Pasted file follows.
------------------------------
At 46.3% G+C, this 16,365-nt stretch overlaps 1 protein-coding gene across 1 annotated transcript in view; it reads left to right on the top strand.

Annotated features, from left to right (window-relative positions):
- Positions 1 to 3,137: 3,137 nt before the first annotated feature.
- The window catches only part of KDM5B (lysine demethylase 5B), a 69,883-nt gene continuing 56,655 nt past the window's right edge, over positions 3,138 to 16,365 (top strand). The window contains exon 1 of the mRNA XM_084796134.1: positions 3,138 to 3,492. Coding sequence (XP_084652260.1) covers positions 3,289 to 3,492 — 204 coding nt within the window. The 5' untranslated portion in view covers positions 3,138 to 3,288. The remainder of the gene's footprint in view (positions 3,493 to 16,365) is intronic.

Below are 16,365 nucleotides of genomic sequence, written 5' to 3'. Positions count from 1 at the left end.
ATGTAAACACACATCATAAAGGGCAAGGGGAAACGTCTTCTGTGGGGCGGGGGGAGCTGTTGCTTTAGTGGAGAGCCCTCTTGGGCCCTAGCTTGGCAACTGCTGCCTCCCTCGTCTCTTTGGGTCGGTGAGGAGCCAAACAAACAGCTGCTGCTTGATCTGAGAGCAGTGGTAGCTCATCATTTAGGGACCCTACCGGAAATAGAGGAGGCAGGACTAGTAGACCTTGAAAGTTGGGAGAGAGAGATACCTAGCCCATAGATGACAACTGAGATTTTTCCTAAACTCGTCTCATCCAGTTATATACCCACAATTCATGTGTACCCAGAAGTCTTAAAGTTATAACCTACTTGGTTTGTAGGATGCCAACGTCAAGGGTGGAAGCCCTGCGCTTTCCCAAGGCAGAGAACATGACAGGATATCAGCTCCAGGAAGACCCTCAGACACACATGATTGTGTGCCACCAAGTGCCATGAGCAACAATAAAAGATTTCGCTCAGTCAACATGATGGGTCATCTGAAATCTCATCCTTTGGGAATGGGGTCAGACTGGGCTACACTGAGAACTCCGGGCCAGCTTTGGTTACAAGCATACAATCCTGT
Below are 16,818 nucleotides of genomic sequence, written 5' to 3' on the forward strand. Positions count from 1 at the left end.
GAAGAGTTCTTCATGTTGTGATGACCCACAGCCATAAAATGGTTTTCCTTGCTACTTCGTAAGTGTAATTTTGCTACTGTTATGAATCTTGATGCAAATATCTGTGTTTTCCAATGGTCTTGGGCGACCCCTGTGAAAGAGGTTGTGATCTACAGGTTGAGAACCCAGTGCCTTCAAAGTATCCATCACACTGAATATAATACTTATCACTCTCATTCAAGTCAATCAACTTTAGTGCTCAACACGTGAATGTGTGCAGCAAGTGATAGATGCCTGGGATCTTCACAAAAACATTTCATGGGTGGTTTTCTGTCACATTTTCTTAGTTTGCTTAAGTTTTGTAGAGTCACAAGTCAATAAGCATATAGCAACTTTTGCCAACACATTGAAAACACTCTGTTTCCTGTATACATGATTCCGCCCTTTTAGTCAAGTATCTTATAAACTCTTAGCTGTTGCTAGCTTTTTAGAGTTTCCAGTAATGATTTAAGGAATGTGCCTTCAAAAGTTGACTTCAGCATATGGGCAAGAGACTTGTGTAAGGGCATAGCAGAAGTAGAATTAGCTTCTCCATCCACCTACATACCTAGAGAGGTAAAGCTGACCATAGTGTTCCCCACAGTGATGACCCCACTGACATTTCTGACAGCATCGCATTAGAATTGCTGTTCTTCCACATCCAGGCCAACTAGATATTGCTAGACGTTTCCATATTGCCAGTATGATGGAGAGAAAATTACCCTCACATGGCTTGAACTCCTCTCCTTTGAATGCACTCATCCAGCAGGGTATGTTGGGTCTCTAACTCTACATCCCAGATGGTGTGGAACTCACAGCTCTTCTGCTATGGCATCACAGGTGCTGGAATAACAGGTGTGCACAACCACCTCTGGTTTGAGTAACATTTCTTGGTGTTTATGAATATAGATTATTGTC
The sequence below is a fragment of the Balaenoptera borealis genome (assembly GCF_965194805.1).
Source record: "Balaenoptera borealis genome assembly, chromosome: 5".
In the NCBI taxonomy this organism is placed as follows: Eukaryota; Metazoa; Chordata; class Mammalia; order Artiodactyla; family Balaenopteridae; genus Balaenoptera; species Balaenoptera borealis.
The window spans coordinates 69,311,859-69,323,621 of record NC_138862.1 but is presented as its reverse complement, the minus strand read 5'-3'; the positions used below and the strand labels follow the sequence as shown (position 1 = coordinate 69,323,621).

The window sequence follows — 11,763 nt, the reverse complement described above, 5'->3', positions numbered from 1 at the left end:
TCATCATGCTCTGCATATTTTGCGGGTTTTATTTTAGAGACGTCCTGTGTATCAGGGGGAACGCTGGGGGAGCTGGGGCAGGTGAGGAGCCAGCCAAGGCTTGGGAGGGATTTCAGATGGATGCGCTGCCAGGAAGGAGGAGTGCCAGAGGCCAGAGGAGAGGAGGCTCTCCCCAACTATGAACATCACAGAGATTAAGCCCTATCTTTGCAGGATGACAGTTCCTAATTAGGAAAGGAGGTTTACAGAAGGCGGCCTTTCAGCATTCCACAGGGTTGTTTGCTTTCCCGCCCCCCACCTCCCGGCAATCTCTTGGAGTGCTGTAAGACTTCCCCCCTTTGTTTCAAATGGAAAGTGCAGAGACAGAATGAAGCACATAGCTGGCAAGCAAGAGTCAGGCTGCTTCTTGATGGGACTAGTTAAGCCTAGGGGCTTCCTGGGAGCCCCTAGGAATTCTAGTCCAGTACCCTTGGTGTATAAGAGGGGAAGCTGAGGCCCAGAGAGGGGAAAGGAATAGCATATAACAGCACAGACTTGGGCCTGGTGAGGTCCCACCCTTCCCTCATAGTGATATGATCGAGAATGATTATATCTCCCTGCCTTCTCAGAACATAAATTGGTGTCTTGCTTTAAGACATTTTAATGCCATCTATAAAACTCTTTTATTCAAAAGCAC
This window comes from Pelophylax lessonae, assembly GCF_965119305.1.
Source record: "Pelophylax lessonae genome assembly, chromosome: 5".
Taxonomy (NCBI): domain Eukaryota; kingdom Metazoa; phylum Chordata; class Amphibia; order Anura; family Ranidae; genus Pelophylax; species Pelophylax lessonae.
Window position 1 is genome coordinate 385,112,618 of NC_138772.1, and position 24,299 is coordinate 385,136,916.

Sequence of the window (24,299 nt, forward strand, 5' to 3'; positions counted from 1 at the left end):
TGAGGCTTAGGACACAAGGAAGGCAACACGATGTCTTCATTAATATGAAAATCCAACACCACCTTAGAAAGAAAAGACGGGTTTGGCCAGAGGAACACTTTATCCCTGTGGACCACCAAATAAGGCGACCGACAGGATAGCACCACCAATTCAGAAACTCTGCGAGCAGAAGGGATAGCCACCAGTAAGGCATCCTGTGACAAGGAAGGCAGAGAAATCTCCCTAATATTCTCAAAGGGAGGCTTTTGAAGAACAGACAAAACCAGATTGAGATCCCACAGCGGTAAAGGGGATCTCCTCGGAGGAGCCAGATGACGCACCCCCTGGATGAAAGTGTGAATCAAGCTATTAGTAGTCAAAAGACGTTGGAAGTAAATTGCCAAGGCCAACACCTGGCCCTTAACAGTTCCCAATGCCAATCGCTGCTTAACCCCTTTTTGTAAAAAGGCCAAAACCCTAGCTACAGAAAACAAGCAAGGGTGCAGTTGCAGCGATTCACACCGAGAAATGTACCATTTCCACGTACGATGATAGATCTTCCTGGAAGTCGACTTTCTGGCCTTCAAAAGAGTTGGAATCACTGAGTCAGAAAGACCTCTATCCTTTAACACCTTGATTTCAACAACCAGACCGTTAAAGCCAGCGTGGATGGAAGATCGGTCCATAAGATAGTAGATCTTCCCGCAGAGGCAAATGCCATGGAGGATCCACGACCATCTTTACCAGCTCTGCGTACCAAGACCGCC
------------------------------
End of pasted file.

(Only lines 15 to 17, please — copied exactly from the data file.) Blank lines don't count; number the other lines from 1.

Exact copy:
This window comes from Pelophylax lessonae, assembly GCF_965119305.1.
Source record: "Pelophylax lessonae genome assembly, chromosome: 5".
Taxonomy (NCBI): domain Eukaryota; kingdom Metazoa; phylum Chordata; class Amphibia; order Anura; family Ranidae; genus Pelophylax; species Pelophylax lessonae.